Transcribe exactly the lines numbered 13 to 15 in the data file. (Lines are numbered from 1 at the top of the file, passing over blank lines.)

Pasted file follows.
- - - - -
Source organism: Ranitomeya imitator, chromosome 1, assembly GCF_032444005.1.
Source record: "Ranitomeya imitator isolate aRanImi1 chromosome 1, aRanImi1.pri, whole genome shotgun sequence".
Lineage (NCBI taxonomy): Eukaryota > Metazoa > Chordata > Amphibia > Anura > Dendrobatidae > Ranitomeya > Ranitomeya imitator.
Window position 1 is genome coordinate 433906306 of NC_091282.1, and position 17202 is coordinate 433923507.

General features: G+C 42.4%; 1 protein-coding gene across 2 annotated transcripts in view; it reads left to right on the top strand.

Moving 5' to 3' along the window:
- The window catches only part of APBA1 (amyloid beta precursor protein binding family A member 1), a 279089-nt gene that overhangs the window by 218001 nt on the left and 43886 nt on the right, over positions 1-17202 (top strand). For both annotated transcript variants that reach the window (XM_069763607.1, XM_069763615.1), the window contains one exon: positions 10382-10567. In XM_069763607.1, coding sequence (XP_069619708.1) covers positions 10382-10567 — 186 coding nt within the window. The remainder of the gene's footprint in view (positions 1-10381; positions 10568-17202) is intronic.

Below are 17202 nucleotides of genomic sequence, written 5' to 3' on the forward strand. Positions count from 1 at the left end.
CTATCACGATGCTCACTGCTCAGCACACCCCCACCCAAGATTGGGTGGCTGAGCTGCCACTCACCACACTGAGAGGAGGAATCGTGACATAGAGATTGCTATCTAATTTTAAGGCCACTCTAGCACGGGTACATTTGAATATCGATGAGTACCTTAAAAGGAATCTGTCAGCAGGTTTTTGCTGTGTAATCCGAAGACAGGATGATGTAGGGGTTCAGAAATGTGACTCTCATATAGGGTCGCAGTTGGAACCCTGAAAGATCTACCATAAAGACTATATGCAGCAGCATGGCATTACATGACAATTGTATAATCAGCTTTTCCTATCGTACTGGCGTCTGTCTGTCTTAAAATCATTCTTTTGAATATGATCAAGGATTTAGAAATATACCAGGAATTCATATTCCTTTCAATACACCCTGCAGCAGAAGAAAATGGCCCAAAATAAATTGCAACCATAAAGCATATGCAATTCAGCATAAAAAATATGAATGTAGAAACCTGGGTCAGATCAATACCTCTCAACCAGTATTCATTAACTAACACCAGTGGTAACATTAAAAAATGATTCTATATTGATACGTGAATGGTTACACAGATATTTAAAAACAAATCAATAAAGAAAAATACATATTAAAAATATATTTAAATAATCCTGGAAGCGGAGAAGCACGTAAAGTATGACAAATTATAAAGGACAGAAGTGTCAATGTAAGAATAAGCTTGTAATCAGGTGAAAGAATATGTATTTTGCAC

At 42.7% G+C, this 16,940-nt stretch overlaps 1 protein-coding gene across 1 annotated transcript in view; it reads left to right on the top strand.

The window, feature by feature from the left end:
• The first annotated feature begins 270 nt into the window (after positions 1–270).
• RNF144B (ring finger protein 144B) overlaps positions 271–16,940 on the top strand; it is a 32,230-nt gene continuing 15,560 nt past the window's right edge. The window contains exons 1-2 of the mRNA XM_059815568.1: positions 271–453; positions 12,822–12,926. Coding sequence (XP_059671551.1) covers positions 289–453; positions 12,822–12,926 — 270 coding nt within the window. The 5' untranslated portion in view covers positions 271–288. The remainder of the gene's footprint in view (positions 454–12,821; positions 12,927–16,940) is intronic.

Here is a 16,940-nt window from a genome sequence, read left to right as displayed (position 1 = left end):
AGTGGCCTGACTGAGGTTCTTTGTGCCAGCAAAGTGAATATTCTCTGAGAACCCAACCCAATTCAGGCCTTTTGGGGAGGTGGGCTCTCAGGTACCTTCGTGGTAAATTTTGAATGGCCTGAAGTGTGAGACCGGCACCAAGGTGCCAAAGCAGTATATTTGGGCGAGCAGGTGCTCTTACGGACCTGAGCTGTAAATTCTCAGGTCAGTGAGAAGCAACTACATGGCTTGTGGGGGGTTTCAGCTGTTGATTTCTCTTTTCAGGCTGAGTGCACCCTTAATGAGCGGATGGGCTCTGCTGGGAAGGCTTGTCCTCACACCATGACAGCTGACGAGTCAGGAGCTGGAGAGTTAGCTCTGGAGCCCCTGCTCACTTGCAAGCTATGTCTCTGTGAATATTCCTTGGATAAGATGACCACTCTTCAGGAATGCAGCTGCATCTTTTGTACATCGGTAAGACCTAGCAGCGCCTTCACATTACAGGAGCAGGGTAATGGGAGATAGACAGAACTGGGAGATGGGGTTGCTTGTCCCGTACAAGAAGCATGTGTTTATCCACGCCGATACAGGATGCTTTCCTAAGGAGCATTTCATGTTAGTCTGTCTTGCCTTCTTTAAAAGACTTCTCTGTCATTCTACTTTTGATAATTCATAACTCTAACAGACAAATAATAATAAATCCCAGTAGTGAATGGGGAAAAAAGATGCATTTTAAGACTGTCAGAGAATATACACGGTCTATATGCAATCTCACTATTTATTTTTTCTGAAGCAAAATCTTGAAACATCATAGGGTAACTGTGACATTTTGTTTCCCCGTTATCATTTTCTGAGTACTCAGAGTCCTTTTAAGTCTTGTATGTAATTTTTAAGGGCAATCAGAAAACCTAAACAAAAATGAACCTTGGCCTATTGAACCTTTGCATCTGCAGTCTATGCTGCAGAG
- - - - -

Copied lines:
• RNF144B (ring finger protein 144B) overlaps positions 271–16,940 on the top strand; it is a 32,230-nt gene continuing 15,560 nt past the window's right edge. The window contains exons 1-2 of the mRNA XM_059815568.1: positions 271–453; positions 12,822–12,926. Coding sequence (XP_059671551.1) covers positions 289–453; positions 12,822–12,926 — 270 coding nt within the window. The 5' untranslated portion in view covers positions 271–288. The remainder of the gene's footprint in view (positions 454–12,821; positions 12,927–16,940) is intronic.

Here is a 16,940-nt window from a genome sequence, read left to right as displayed (position 1 = left end):
AGTGGCCTGACTGAGGTTCTTTGTGCCAGCAAAGTGAATATTCTCTGAGAACCCAACCCAATTCAGGCCTTTTGGGGAGGTGGGCTCTCAGGTACCTTCGTGGTAAATTTTGAATGGCCTGAAGTGTGAGACCGGCACCAAGGTGCCAAAGCAGTATATTTGGGCGAGCAGGTGCTCTTACGGACCTGAGCTGTAAATTCTCAGGTCAGTGAGAAGCAACTACATGGCTTGTGGGGGGTTTCAGCTGTTGATTTCTCTTTTCAGGCTGAGTGCACCCTTAATGAGCGGATGGGCTCTGCTGGGAAGGCTTGTCCTCACACCATGACAGCTGACGAGTCAGGAGCTGGAGAGTTAGCTCTGGAGCCCCTGCTCACTTGCAAGCTATGTCTCTGTGAATATTCCTTGGATAAGATGACCACTCTTCAGGAATGCAGCTGCATCTTTTGTACATCGGTAAGACCTAGCAGCGCCTTCACATTACAGGAGCAGGGTAATGGGAGATAGACAGAACTGGGAGATGGGGTTGCTTGTCCCGTACAAGAAGCATGTGTTTATCCACGCCGATACAGGATGCTTTCCTAAGGAGCATTTCATGTTAGTCTGTCTTGCCTTCTTTAAAAGACTTCTCTGTCATTCTACTTTTGATAATTCATAACTCTAACAGACAAATAATAATAAATCCCAGTAGTGAATGGGGAAAAAAGATGCATTTTAAGACTGTCAGAGAATATACACGGTCTATATGCAATCTCACTATTTATTTTTTCTGAAGCAAAATCTTGAAACATCATAGGGTAACTGTGACATTTTGTTTCCCCGTTATCATTTTCTGAGTACTCAGAGTCCTTTTAAGTCTTGTATGTAATTTTTAAGGGCAATCAGAAAACCTAAACAAAAATGAACCTTGGCCTATTGAACCTTTGCATCTGCAGTCTATGCTGCAGAG